Having experienced both options, I can safely say that the views are equally gorgeous no matter which one you choose. From the helicopter, we were able to see all angles of this geological wonder from afar, while the hiking overlooks provided panoramic views of Kauai’s dramatic interior.
Pick up some fresh pineapple for a delicious treat while feasting your eyes on this marvelous sight. There are numerous hiking trails to explore the depths of the canyon as well, all providing dramatic views along the way. But good hiking boots are advised, as the terrain can get pretty rough!
SIGHTSEEING ON THE NA PALI COASTLINE
The Na Pali Coastline is a very special place in Kauai, seen on many postcards for good reason. The cliffs (or pali) stop abruptly at the point where the ocean starts, and feature seemingly endless miles of hidden beaches, dripping waterfalls, and soft-flowing streams.
The seclusion of this natural wonder makes the experience of seeing it feel even more special. There are no roads by which you can access the coast’s 17-miles of cliffs. But there are numerous other options available: You can see spectacular views of Na Pali by boat, small plane, helicopter, or from the overlook in Kokee State Park. Visitors can also hike the 22-mile (round trip) Kalalau Trail, with stunning views along the way.
I couldn’t believe my eyes when I first saw the Na Pali Coastline from my helicopter. The topography is simply out of this world, offering picturesque views that will be etched in my memory forever. Superlatives such as “grand,” “stunning,” and “mystical” immediately sprang to mind.
With its pristine beaches, secret caves, and ragged yet beautiful coastline, the Na Pali Coast is a must-see when visiting Kauai. It’s no wonder Jurassic Park and King Kong were both filmed there!
SPOTTING ENDANGERED MONK SEALS
Approximately 40-45 Hawaiian monk seals live in the waters off Kauai, and can often be seen on Poipu Beach and other sandy areas nearby. Although some of the seals swim between the Hawaiian islands, most are only seen around Kauai. I was fortunate enough to spot one in the distance, relaxing on some rocks, while cycling along the island’s eastern coast.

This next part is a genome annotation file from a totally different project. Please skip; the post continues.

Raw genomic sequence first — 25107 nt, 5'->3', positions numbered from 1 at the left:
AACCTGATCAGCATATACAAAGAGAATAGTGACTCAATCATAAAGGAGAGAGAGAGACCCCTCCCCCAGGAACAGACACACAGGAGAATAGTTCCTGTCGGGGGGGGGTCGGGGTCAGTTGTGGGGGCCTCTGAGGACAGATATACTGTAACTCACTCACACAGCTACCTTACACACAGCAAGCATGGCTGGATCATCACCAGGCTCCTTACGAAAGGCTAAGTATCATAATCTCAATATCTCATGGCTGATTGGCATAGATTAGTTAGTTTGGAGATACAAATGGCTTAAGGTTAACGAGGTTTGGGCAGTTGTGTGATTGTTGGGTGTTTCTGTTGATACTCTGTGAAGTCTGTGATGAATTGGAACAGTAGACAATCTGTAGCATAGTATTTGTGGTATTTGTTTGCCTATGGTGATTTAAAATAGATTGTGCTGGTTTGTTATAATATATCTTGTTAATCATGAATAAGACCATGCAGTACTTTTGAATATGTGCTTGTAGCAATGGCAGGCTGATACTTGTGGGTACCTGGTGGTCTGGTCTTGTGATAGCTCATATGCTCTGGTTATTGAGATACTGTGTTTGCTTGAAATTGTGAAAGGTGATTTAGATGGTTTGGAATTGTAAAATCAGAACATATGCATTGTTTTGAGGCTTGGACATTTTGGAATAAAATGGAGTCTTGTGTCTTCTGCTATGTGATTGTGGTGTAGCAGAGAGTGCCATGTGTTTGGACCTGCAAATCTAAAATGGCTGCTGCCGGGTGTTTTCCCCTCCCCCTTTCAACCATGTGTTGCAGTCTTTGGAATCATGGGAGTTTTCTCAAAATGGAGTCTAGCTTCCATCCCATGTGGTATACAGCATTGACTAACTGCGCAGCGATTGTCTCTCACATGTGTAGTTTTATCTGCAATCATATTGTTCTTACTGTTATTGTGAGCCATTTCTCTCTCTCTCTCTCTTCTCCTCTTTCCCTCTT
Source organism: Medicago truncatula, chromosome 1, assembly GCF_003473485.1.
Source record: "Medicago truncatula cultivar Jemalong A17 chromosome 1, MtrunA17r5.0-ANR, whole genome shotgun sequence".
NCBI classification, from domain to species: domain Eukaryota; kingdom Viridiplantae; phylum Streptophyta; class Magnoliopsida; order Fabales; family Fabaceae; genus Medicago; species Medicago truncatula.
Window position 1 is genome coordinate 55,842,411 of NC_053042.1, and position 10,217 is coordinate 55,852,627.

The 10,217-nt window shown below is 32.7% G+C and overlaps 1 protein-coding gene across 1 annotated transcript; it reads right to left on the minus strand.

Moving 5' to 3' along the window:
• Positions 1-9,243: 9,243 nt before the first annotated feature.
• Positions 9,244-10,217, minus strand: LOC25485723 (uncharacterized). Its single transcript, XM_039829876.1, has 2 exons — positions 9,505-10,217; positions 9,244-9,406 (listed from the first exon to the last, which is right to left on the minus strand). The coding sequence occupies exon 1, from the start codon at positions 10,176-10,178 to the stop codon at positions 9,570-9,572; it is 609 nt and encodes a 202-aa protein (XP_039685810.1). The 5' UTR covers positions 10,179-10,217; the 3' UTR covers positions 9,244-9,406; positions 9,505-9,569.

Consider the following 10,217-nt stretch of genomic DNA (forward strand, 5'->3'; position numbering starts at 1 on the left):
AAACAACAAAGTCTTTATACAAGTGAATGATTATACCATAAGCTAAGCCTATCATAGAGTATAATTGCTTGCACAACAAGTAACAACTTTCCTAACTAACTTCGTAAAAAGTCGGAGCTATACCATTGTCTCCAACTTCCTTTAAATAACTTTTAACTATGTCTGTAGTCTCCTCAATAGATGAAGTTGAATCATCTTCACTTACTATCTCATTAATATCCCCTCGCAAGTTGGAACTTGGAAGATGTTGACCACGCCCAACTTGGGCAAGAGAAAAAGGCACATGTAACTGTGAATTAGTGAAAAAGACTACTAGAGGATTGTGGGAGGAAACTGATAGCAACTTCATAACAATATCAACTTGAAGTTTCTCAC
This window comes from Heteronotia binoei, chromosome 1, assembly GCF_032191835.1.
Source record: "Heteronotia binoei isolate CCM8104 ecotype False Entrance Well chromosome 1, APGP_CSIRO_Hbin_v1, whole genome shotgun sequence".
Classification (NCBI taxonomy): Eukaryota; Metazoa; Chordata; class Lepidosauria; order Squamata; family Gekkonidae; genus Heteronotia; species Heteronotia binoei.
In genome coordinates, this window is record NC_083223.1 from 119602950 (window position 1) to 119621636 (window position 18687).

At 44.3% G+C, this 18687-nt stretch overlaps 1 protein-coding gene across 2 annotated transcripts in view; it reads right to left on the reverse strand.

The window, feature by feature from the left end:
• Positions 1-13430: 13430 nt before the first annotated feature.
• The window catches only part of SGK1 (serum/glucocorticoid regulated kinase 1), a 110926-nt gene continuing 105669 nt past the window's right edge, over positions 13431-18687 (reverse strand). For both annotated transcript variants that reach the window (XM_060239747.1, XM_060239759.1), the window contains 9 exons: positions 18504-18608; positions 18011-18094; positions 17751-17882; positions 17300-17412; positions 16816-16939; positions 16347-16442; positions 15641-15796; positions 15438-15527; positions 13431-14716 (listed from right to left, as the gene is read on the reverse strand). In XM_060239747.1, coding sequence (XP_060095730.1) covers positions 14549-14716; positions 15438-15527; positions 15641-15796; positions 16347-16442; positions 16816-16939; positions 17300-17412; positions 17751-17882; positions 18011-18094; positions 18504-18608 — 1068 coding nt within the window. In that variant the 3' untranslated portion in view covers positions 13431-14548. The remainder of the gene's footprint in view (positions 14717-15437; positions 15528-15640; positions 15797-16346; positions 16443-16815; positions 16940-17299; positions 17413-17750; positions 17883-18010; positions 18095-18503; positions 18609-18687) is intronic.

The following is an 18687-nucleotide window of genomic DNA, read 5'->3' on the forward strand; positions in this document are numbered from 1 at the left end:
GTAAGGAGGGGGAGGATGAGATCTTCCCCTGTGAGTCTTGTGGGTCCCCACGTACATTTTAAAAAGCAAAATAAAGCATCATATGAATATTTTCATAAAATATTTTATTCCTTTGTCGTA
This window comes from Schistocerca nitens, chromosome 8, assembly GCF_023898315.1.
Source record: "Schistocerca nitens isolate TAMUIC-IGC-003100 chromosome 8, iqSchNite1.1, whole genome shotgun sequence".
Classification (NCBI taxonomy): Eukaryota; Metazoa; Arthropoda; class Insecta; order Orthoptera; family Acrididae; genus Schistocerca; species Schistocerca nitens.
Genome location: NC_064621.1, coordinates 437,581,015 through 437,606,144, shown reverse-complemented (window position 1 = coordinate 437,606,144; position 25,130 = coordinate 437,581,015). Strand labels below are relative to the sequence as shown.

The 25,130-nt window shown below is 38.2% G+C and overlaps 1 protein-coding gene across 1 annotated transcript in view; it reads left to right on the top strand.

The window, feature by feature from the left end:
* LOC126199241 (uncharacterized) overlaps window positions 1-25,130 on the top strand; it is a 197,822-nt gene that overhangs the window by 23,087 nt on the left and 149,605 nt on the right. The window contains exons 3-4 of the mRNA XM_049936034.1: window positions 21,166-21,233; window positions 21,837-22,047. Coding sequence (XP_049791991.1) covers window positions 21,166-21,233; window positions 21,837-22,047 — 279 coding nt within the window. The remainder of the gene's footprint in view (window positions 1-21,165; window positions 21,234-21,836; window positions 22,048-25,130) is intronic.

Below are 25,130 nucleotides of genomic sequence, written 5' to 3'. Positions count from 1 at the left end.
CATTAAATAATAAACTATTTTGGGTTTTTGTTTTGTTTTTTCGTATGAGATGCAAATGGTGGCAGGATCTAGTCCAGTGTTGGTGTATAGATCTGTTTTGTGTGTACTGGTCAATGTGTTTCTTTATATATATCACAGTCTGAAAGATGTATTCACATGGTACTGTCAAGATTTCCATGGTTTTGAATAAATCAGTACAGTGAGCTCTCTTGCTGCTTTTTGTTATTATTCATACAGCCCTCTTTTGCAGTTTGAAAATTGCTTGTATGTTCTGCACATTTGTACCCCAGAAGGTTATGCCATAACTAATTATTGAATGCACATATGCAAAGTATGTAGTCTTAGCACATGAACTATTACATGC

Unlike other creatures of its kind (a.k.a. pinnipeds), Hawaiian monk seals are usually seen alone, or occasionally in the company of one or two other seals. They are unfortunately one of the most endangered animals on Earth, with approximately 1,100-1,200 remaining. Unchanged by evolution for over 15 million years, they are one of only two creatures endemic to Hawaii.
Scarcity of prey, increasing numbers of predators, and disease all contribute to the endangerment of Hawaiian Monk Seals. However, the biggest threat to the species is human disturbance. A seal hauled out on the beach comes into contact with people on a daily basis. Harassing or disturbing a Hawaiian monk seal is a Federal crime. Penalties include fines of $25,000 or more and up to 5 years imprisonment.
Thankfully, there are ways we can help. The Kauai Monk Seal Watch is primarily a volunteer outreach program dedicated to the preservation of these endangered animals. The volunteers educate visitors and residents alike on how to help protect the monk seals, and what to do if an encounter occurs. As more people learn about the plight of this beautiful species, hopefully the Hawaiian monk seal will rebound. They’re easily among the most amazing nature attractions the island of Kauai has to offer. –Jessica Kay